Applying Systems Thinking to Improve Professional Service Operations

  • Krishna Chaitanya Balthu

Student thesis: Doctoral ThesisDoctor of Philosophy


This thesis presents an in-depth case study of a legal service provider focusing on the operational aspects of service delivery. It explores the challenges in managing operations by directly engaging with professionals through Action Research. Application of a novel soft systems-based methodology called PrOH modelling embedded within the broad Action research framework led to the elicitation of operational issues, followed by implementation of practical changes, consequently generating a better understanding of legal service operations management. Previous research focused mainly on the institutional perspective of change in professional services. This research presents a practice-based micro-level perspective on how change takes place at the organisational level through a rigorous intervention-based approach to change management grounded in a practical setting, a medium-sized law firm. This thesis demonstrates how operations management based interventions can effect change in a complex professional service environment, which is often perceived as a challenging ground for operations management researchers (Lewis & Brown, 2012; Harvey et al., 2016). This paper presents a successful way to do this; firstly, by eliciting the factors driving change within the UK’s legal services industry accentuated by the recent deregulation (Falconer, 2005); and secondly, by designing and implementing a context-sensitive change management strategy that delivers operational improvements and wider organisational changes within a selected legal servicefirm. Embodying the philosophy of Praxis, this action research project generated knowledge on three fronts– the practice of legal service operations management, the methodological approaches used in the research such as Process Oriented Holonic (PrOH) Modelling (Clegg, 2007) and the theoretical frameworks used to validate and make sense of professional service operations such as the professional service archetypes (Cooper et al., 1996, Pinnington & Morris, 2003) and the Change Kaleidoscope framework (Balogun & Hope Hailey, 2008). This learning is transferable to wider professional services industry and also benefits future research aimed at exploring and redesigning operations practice within professional service firms.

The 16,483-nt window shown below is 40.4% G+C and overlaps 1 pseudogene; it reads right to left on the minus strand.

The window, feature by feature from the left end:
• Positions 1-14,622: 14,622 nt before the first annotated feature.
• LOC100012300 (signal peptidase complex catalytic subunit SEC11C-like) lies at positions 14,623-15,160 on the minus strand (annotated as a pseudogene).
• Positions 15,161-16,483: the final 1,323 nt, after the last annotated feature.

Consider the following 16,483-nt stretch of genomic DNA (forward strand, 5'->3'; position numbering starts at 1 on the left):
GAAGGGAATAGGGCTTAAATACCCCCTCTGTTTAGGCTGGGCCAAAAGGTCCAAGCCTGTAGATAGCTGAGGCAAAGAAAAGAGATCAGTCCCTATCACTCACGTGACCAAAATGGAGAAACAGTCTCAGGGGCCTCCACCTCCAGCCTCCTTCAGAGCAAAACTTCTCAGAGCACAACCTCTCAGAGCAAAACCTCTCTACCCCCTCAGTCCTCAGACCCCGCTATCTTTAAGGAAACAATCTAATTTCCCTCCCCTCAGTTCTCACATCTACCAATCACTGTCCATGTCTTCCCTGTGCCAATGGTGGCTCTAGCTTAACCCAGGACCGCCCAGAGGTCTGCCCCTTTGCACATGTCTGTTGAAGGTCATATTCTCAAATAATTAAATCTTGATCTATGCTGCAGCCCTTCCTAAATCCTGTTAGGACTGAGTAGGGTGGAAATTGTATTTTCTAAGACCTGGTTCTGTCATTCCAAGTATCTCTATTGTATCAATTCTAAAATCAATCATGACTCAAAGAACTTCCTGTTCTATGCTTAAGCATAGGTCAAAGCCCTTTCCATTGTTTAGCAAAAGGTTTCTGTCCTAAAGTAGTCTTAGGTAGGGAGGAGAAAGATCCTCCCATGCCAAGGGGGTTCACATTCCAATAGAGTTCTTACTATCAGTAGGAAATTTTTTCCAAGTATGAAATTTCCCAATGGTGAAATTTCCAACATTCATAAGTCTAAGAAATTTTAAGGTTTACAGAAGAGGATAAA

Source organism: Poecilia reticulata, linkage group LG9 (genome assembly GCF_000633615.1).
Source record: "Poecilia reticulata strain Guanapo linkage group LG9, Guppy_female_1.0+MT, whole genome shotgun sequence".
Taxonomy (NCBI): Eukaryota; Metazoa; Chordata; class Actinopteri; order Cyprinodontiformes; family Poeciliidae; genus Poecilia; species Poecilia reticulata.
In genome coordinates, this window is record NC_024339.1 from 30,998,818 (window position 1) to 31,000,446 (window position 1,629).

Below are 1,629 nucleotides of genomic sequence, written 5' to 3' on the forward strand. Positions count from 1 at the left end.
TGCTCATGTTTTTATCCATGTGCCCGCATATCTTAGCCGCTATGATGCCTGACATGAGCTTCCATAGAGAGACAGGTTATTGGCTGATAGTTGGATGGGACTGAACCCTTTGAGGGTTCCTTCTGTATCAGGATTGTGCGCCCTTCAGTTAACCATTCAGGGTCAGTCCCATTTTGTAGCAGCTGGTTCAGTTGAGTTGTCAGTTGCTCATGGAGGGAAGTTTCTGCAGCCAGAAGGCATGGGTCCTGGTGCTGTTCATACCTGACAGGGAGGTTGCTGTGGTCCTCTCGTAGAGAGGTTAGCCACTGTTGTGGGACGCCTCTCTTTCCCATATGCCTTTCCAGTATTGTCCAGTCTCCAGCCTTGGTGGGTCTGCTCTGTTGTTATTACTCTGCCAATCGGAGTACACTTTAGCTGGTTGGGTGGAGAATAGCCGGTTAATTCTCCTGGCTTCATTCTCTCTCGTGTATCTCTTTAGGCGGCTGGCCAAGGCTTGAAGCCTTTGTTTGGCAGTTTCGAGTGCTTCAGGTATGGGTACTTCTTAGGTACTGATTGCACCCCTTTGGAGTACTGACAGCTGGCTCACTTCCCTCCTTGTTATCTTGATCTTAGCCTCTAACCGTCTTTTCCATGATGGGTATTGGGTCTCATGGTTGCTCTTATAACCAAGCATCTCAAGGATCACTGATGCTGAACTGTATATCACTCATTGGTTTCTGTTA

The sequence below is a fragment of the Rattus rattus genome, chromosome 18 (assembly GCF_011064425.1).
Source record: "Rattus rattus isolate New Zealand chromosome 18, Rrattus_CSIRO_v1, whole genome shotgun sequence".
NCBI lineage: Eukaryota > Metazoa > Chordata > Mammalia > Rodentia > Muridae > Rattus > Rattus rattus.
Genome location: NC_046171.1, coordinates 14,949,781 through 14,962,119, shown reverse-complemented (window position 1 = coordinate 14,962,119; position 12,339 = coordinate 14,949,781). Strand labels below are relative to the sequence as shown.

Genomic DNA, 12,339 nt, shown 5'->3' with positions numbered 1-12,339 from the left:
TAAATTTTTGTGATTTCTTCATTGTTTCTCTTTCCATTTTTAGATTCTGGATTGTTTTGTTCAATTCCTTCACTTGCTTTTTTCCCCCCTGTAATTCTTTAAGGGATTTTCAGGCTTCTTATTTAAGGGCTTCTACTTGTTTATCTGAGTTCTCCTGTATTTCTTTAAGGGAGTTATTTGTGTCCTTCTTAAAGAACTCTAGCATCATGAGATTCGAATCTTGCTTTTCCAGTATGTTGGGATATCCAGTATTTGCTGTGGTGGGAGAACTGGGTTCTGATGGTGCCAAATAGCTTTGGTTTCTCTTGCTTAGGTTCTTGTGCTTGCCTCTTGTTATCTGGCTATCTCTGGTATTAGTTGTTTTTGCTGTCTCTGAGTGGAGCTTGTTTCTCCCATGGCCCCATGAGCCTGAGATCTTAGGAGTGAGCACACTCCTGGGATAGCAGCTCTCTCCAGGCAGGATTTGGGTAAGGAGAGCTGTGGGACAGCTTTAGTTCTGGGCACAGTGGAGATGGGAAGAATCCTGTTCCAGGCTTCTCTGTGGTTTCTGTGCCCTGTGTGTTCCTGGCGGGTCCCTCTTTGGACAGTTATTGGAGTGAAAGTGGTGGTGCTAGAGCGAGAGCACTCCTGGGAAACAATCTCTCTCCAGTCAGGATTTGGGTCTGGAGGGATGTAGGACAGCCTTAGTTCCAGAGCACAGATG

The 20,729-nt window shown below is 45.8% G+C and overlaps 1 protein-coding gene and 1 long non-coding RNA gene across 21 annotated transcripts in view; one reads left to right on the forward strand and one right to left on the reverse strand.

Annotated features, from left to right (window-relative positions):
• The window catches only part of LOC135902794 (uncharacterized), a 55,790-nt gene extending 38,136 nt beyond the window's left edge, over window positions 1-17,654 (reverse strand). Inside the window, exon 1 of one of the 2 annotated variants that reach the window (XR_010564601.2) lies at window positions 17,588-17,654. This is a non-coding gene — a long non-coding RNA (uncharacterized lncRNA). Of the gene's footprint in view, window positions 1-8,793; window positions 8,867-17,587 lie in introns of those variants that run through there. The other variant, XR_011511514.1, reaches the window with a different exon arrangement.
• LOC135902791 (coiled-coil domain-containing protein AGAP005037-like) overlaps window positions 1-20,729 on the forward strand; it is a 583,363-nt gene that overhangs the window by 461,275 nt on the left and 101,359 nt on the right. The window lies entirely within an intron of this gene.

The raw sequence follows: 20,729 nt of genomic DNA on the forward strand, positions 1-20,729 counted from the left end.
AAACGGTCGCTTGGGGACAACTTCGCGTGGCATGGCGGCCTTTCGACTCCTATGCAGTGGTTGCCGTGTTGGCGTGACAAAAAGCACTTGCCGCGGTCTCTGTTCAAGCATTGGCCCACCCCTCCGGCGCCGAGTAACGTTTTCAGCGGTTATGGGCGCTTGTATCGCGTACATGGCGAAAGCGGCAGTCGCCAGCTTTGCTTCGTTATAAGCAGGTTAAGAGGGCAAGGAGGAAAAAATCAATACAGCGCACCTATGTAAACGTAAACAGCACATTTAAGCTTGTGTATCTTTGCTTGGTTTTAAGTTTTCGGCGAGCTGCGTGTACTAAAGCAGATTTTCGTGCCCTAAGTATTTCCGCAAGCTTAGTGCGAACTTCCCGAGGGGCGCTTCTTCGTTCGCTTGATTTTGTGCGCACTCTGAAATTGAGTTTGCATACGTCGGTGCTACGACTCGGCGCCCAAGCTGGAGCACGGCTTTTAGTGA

Date of Award2021
Original languageEnglish
SupervisorBen Clegg (Supervisor) & Chris Owen (Supervisor)


  • Systems Thinking
  • Soft Systems Methodology
  • Professional Service Operations
  • Legal Service
  • Organisational Change
  • Action Research

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